their loved ones would 6urely come.
Then Drusiila awoke from the blissful
dream in which she had indulged to the
reality of a heartache and a startling
consciousness of the fact which is
either fraught with much joy or sor
row to a woman, viz., that her heart
was no longer in her own keeping
irrevocably given to another. The call
for men came even sooner than was an
ticipated, and Hugh was one of the first
to offer himself. Notwithstanding her
grief Drusiila would not have had it
otherwise. Her ideal was a brave man,
stalwart and fearless--but oh, the ruis
erv of it! Her father and vounr? broth
er were likewise going; the one on the
extreme limit ot age permissioie. ana
the other almost too young for service,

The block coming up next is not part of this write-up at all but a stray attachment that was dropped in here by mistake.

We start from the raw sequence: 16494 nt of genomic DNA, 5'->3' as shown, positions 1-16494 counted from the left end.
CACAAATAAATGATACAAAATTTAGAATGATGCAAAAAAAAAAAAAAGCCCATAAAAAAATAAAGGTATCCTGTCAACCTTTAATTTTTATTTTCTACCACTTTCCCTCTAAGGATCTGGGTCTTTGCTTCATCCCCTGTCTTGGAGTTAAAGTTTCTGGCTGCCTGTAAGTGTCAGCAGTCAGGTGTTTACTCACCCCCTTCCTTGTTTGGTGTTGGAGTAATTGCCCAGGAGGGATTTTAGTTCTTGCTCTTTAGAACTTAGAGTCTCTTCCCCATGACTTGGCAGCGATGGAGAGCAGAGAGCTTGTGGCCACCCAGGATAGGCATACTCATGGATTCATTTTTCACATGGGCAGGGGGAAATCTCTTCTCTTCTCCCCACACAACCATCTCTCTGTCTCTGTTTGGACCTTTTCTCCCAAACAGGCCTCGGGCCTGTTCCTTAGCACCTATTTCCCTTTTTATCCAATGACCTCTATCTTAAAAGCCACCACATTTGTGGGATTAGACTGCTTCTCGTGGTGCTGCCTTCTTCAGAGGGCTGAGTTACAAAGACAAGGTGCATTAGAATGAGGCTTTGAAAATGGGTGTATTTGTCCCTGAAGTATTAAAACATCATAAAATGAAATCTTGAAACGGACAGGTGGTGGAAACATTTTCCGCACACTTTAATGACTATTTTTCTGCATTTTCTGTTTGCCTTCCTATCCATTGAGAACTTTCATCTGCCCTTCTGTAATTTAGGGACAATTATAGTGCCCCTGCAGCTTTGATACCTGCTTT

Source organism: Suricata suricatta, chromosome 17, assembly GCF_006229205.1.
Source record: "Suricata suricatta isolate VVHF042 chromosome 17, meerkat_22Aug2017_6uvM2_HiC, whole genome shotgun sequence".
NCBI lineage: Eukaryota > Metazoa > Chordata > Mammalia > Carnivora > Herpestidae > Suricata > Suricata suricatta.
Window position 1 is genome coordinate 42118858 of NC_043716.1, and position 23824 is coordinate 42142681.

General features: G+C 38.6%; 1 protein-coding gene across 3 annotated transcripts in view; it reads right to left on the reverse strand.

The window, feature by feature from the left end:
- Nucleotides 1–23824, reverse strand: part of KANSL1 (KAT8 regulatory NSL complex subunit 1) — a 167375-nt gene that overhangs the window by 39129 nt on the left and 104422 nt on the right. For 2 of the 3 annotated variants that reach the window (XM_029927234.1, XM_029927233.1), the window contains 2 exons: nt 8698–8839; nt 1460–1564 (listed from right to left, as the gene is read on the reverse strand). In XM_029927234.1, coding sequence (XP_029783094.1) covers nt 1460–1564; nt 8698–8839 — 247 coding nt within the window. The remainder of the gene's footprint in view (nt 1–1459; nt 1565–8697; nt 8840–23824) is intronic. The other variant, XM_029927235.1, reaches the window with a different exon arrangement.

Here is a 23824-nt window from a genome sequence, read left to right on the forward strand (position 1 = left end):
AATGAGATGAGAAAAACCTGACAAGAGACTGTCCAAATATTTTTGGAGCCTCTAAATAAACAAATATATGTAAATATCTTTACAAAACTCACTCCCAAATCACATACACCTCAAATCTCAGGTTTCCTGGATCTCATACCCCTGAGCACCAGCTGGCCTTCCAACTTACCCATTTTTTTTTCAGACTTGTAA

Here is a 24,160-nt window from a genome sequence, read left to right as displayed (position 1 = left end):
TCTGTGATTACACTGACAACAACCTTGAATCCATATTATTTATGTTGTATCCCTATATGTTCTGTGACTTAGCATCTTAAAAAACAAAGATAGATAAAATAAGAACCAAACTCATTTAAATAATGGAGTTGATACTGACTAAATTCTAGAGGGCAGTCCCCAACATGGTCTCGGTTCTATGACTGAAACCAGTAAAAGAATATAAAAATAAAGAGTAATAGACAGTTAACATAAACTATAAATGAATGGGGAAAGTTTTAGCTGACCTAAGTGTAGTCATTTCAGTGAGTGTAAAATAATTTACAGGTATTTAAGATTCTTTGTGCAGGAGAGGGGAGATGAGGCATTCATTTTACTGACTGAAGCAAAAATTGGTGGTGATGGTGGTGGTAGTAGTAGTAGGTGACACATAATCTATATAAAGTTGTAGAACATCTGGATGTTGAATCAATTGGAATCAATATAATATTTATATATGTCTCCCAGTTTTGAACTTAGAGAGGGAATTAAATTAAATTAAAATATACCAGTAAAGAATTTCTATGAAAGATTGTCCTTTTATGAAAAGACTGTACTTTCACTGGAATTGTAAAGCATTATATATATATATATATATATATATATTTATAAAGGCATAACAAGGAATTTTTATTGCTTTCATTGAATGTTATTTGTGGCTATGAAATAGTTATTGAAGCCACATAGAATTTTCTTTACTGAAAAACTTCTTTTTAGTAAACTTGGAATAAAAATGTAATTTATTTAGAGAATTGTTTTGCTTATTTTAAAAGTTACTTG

but they were ready and willing, and
the women were too loyal to their coun
try to t-ay them nay.
T,he last night before the men start
ed, the two families of the Mannings
and Dexters met at the latter's house
for a farewell supper. Beneath the
pleasant flow of genial neighborly
chat there lay the deep current of
turbulent thought and sad forebodings
to which none would give voice lest the
others should be disheartened. Drusiila
waited on the table with a white face
and a compressed look about her
mouth, telling of a speechless grief
harder to bear because it must not find
It was an evening in June. The roses
were in full bloom and filled the air
with their sweetness. The scent of
roses reminded Drusiila of that even
ing for many years after. Weary of
the strain of keeping up appearances
the girl went for a breath of air down
the garden path between the rose
bushes. A sense of desolation, too un
defined for language, lay like a heavy
burden on her heart. Hearing a foot